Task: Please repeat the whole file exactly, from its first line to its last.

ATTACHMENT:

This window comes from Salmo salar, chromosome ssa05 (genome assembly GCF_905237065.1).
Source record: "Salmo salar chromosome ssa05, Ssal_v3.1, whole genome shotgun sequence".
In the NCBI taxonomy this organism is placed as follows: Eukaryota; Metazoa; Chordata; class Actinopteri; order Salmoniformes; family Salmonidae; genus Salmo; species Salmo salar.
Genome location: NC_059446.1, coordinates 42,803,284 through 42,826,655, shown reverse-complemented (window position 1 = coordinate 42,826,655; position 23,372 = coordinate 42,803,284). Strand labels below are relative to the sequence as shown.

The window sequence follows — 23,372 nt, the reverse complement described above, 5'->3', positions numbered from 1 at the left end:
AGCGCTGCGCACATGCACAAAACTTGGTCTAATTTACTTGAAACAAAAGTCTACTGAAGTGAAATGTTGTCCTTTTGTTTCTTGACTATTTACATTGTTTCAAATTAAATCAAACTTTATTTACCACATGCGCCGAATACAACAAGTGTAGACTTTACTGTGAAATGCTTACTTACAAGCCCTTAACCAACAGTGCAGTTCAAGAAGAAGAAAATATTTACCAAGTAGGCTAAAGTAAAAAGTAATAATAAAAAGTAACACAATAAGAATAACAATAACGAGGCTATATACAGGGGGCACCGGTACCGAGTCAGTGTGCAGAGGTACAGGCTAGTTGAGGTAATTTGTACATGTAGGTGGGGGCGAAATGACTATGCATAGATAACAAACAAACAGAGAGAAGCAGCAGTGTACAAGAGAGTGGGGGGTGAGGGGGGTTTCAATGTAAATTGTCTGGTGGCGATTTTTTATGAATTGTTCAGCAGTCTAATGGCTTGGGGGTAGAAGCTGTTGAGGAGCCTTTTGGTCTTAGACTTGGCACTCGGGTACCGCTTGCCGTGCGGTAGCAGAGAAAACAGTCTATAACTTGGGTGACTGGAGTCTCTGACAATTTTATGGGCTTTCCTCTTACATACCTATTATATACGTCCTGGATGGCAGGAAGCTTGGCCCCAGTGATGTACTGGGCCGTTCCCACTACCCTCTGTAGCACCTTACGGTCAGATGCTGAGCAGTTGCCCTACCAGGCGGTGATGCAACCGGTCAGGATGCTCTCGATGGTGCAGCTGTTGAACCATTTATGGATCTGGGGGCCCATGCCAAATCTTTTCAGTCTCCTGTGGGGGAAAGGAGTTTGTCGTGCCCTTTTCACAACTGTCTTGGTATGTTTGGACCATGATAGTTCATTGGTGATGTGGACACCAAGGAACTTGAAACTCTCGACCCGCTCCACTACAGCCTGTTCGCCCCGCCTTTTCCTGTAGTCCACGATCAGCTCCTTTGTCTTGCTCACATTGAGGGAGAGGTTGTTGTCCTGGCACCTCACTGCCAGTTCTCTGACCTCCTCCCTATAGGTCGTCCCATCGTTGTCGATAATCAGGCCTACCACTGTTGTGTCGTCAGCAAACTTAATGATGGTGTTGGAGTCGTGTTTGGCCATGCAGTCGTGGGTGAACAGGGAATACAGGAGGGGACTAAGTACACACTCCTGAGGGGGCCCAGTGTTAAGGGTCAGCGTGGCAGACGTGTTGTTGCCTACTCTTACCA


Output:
This window comes from Salmo salar, chromosome ssa05 (genome assembly GCF_905237065.1).
Source record: "Salmo salar chromosome ssa05, Ssal_v3.1, whole genome shotgun sequence".
In the NCBI taxonomy this organism is placed as follows: Eukaryota; Metazoa; Chordata; class Actinopteri; order Salmoniformes; family Salmonidae; genus Salmo; species Salmo salar.
Genome location: NC_059446.1, coordinates 42,803,284 through 42,826,655, shown reverse-complemented (window position 1 = coordinate 42,826,655; position 23,372 = coordinate 42,803,284). Strand labels below are relative to the sequence as shown.

The window sequence follows — 23,372 nt, the reverse complement described above, 5'->3', positions numbered from 1 at the left end:
AGCGCTGCGCACATGCACAAAACTTGGTCTAATTTACTTGAAACAAAAGTCTACTGAAGTGAAATGTTGTCCTTTTGTTTCTTGACTATTTACATTGTTTCAAATTAAATCAAACTTTATTTACCACATGCGCCGAATACAACAAGTGTAGACTTTACTGTGAAATGCTTACTTACAAGCCCTTAACCAACAGTGCAGTTCAAGAAGAAGAAAATATTTACCAAGTAGGCTAAAGTAAAAAGTAATAATAAAAAGTAACACAATAAGAATAACAATAACGAGGCTATATACAGGGGGCACCGGTACCGAGTCAGTGTGCAGAGGTACAGGCTAGTTGAGGTAATTTGTACATGTAGGTGGGGGCGAAATGACTATGCATAGATAACAAACAAACAGAGAGAAGCAGCAGTGTACAAGAGAGTGGGGGGTGAGGGGGGTTTCAATGTAAATTGTCTGGTGGCGATTTTTTATGAATTGTTCAGCAGTCTAATGGCTTGGGGGTAGAAGCTGTTGAGGAGCCTTTTGGTCTTAGACTTGGCACTCGGGTACCGCTTGCCGTGCGGTAGCAGAGAAAACAGTCTATAACTTGGGTGACTGGAGTCTCTGACAATTTTATGGGCTTTCCTCTTACATACCTATTATATACGTCCTGGATGGCAGGAAGCTTGGCCCCAGTGATGTACTGGGCCGTTCCCACTACCCTCTGTAGCACCTTACGGTCAGATGCTGAGCAGTTGCCCTACCAGGCGGTGATGCAACCGGTCAGGATGCTCTCGATGGTGCAGCTGTTGAACCATTTATGGATCTGGGGGCCCATGCCAAATCTTTTCAGTCTCCTGTGGGGGAAAGGAGTTTGTCGTGCCCTTTTCACAACTGTCTTGGTATGTTTGGACCATGATAGTTCATTGGTGATGTGGACACCAAGGAACTTGAAACTCTCGACCCGCTCCACTACAGCCTGTTCGCCCCGCCTTTTCCTGTAGTCCACGATCAGCTCCTTTGTCTTGCTCACATTGAGGGAGAGGTTGTTGTCCTGGCACCTCACTGCCAGTTCTCTGACCTCCTCCCTATAGGTCGTCCCATCGTTGTCGATAATCAGGCCTACCACTGTTGTGTCGTCAGCAAACTTAATGATGGTGTTGGAGTCGTGTTTGGCCATGCAGTCGTGGGTGAACAGGGAATACAGGAGGGGACTAAGTACACACTCCTGAGGGGGCCCAGTGTTAAGGGTCAGCGTGGCAGACGTGTTGTTGCCTACTCTTACCA